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Old February 10 2011, 02:42 PM   #131
Gul Re'jal
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Location: Gul Re'jal is suspecting she's on the wrong space station
Re: Star Trek: Shaping a Cardassian - Among the Dragons

Chapter 19 – Day 521

Seeing one’s own mother crying is one of the most terrible and scary things in the galaxy. It was for me.

“Mom, please...” I whispered.

But she only kept shaking her head and sobbing. Dad was sitting next to her, frowning. I could understand how they felt, that’s why I wanted to explain to them the reasons behind my decisions.

I had been sending letters and calling them occasionally, but didn’t share everything—not a word about Tavor. I didn’t know why; maybe I feared their reaction, maybe I was not sure there was any future for this relationship and didn’t want to hear another ‘you sell yourself cheap,’ as if I slept with everyone. Hell, I didn’t even sleep with Tavor!

You must return home,” Dad said. “You must. We watch the news, we know what’s going on there. I always knew these Cardies cannot be trusted and I never liked that you had volunteered for this assignment. And now—this?” He raised his hands and then brought them down to his thighs with a loud slap. “You must return!

“Dad, I don’t want to return.” I didn’t appreciate his calling my friends ‘Cardies.’

Is there anyone beyond the camera view with a phaser pointed at your head?

“No!” I shouted with indignation.

So why can’t you return?

“I don’t want to return, Dad. I can but don’t want to.”

They made you say this. I know they did.” He was visibly shaking now. I wasn’t sure he was angry, nervous or scared.

“Daddy,” I tried to calm him down. “It’s not like that. I have friends here, I have a life here. You know that, I had been telling you about them. It’s not that different from Starfleet, really.”

How can you say this!” Mom shouted. “I know you have friends there, sweetheart, people you care for, that security girl,” I guessed she meant Ma’Kan, “But...this is dangerous place now. After that coup! Do you have any idea what kind of monsters are in power now?

“Actually, Mom, I have a very good idea, because I know personally some of those people. They are not any monsters.” Glinn Brenok was a definition of a non-monster, if anything. “I’m sure it looks bad from over there, but here it isn’t—”

You must return home, now!” Dad shouted.

“No,” I tried to be calm, I really tried. Why couldn’t they trust me? I wasn’t a baby any more, I could take care of myself.


“No,” I repeated. “And I have more news for you. I am getting married.”

Silence for a long moment.

To one of them?” Mom stopped crying a looked at me with round eyes.

“That’s right.” I nodded. “He is a gentle and a wonderful man.”

What is his name?” Mom asked. Somehow, her behaviour changed. Maybe she could understand me better now, maybe she could see that for love a woman is able to do anything and everything. Maybe she started to believe that I wanted to stay and was not forced to it. If being in love and getting married wasn’t a reason good and convincing enough, then I don’t know what would be.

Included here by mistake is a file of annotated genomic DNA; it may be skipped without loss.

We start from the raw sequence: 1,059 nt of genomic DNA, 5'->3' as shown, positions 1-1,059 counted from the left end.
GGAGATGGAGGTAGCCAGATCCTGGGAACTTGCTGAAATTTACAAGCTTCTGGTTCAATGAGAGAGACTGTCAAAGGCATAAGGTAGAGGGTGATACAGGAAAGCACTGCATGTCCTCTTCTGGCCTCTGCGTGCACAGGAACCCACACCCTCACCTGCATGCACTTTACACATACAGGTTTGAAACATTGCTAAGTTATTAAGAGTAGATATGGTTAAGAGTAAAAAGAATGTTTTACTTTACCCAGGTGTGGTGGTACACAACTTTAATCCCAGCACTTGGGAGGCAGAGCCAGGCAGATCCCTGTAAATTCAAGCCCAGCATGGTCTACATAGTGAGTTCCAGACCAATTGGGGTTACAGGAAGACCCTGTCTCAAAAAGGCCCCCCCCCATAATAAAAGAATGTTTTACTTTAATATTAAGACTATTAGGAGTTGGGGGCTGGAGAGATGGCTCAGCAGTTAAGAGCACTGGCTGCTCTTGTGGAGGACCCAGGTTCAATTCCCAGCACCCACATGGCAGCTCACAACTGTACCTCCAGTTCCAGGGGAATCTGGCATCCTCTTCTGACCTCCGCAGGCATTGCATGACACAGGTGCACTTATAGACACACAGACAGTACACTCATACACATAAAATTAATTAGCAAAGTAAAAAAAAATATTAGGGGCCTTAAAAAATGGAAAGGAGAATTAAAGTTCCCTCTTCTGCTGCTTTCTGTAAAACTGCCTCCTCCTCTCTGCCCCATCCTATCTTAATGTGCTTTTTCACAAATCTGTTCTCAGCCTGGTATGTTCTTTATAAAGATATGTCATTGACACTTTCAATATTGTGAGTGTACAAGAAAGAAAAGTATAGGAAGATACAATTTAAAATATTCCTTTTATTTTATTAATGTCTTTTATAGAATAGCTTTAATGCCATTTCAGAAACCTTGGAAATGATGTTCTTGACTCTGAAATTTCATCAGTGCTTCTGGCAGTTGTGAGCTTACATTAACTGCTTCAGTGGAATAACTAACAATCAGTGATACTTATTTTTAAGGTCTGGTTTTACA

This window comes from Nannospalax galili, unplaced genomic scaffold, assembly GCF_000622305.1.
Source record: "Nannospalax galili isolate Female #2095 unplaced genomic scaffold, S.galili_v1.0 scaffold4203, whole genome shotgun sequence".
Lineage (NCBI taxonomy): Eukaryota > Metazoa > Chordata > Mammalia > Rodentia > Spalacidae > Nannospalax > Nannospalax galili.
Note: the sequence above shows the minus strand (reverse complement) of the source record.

“Tavor Karama.” I said his name softly, as it always sounded softly to me. Once Tavor had told me that I said his name almost the same way that Glinn Brenok did. Tah-voh. I had terrible problems with Cardassian ‘r’ sound, never could get it right and at ends of words I was omitting it completely. Too much contact with British during my school days, I supposed.

Mom nodded, absorbing the name, but Dad fumed.

That rapist?!

“What?” I didn’t expect that. And then it occurred to me that he had to talk about Tavor’s father. No doubt Bajorans shared their list of war criminals with the Federation and Dad could have become very interested in the subject since my coming to Cardassia.

He’d raped that officer, the one that had been there with you. That’s why she had been sent back, not to be able to press charges against him. Cardassian law...” he muttered with contempt.

So it wasn’t about Tavor’s father. Stupid Ullmann! I wanted to scream in anger. “No, Dad, that is absolutely not true.” How come was my voice so quiet?

What did he do to you?” Dad asked suspiciously. “Did he...did he....harm you?” His voice shook. I knew it was hard for him to even think about his daughter being violated that way.

“No, Daddy, he is not like this.”

Did he...did—

“Daddy, no! He never touched me. At all. It’s not appropriate for them. Only after being married.”

Oh, and I suppose they were all married to those Bajoran women they had been raping for decades.

“Dad! Don’t judge the whole race based on minority!” I said sharply.

But it doesn’t seem like a minority to me, baby. That’s the problem.

I clenched my hands, trying not to explode. “He hasn’t even been to Bajor. Ever.” I paused to take a breath. “If you could talk to him, you could see how gentle and caring he is.”

Could we talk to him?” Mom asked.

I thought for a moment. Actually, why not? Maybe if they would see him, ask him questions, see him smile, listen to his soft way of speaking, look in his kind eyes—maybe then they would understand that not every Cardassian was a monster from Bajor. “Sure, I’ll call him.” I pressed a comm. “Kapoor to Karama.”

Karama here.

I made sure the translator was off and said in my broken Cardassian, “Come to me. Mom and Dad want to talk. Be good.”